Role of DRINET in Drought Research

One goal of our project is to develop objective standards for analyzing hydrologic records and specifying drought status based on multiple variables. We achieve this by constructing a joint deficit indicator (JDI) that can combine information from multiple sources, and would therefore enable better estimation of drought return periods, persistence of droughts at a given severity, future risk assessment, and improved identification of possible portents of droughts. We employ copulas are employed in this study to facilitate the identification and construction of dependence structure of droughts, and to improve our understanding of the statistical nature of droughts and our ability to characterize them. We propose a new drought indicator that enables us to compute a probability-based overall water deficit index from multiple drought-related quantities (or indices).

The Joint Drought Deficit Index (JDI) Current drought information is based on indices that do not capture the joint behaviors of hydrologic variables. We start from the standardized index (SI) introduced by McKee et al. (1993) for statistical analyses of hydrologic variables. The standardized index is an expression of cumulative probability measure of for any hydrologic variable and drought severity can be compared across variables and locations on the same scale.

The procedure for constructing the JDI requires fairly advanced understanding of probability theory, and interested readers are referred to Kao (2008) for details. There are two important innovations in the development of JDI when compared to existing indices:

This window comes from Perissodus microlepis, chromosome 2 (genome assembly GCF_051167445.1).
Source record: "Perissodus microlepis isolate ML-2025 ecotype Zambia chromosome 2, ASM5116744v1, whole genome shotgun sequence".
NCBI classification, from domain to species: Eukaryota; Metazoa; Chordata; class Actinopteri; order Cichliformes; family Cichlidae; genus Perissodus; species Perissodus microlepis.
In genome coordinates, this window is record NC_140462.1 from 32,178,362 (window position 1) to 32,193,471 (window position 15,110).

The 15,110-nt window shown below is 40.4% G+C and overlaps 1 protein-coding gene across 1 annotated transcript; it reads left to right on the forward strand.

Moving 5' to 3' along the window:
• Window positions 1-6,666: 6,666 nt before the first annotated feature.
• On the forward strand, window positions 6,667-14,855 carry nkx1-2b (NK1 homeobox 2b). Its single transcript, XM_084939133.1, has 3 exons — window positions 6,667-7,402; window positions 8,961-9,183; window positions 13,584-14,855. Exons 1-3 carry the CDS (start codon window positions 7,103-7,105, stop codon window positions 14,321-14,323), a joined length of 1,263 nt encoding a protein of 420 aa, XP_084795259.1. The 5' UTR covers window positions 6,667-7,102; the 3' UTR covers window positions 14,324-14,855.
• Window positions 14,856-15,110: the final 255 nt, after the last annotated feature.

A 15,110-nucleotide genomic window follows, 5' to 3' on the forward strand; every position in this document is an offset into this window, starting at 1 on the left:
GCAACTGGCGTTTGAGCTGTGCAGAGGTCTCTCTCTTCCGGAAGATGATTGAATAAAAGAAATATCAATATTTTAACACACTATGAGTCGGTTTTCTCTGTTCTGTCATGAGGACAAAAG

• The seasonality in hydrologic variables is explicitly accounted for by modifying the standardized index.
  • Based on past observations, the dependence between droughts of various durations (from one to twelve months) is extracted by state-of-the-art techniques

An important feature of JDI is that the overall deficit status is based on the dependence structure of deficit indices with various temporal windows. While a direct comparison is not possible, it is possible to interpret the JDI in a similar manner as the drought status from the US Drought Monitor. Examples of correspondence between the JDI and categorization by the US Drought Monitor are shown below for precipitation stations in Indiana.

A regional illustration of the required precipitation for July 1988 to achieve normality based on the observations made from August 1987 to June 1988 and the corresponding probability of exceedance is shown in the figure. As indicated in the figure, a majority of Indiana would have needed over 150-mm of rain in July 1988. Based on historical July precipitation, this information can be further transformed into exceedance probability, and it suggests that the probability for recovering to normal conditions is small (less than 0.1 for most of the state). Such drought maps can be an effective way of relaying drought information, as most of the current indices are not amenable to statistical interpretation and are artificially converted into drought severity levels.

Not only is the JDI able to reflect both emerging and prolonged droughts in a timely manner, it also allows a month-by-month drought assessment such that the required amount of precipitation for achieving normal conditions in future can be computed. The use of JDI is generalizable to other hydrologic variables and facilitates the construction of inter-variable drought indices that will preserve the dependence properties among different hydrologic variables. This is a topic of future research.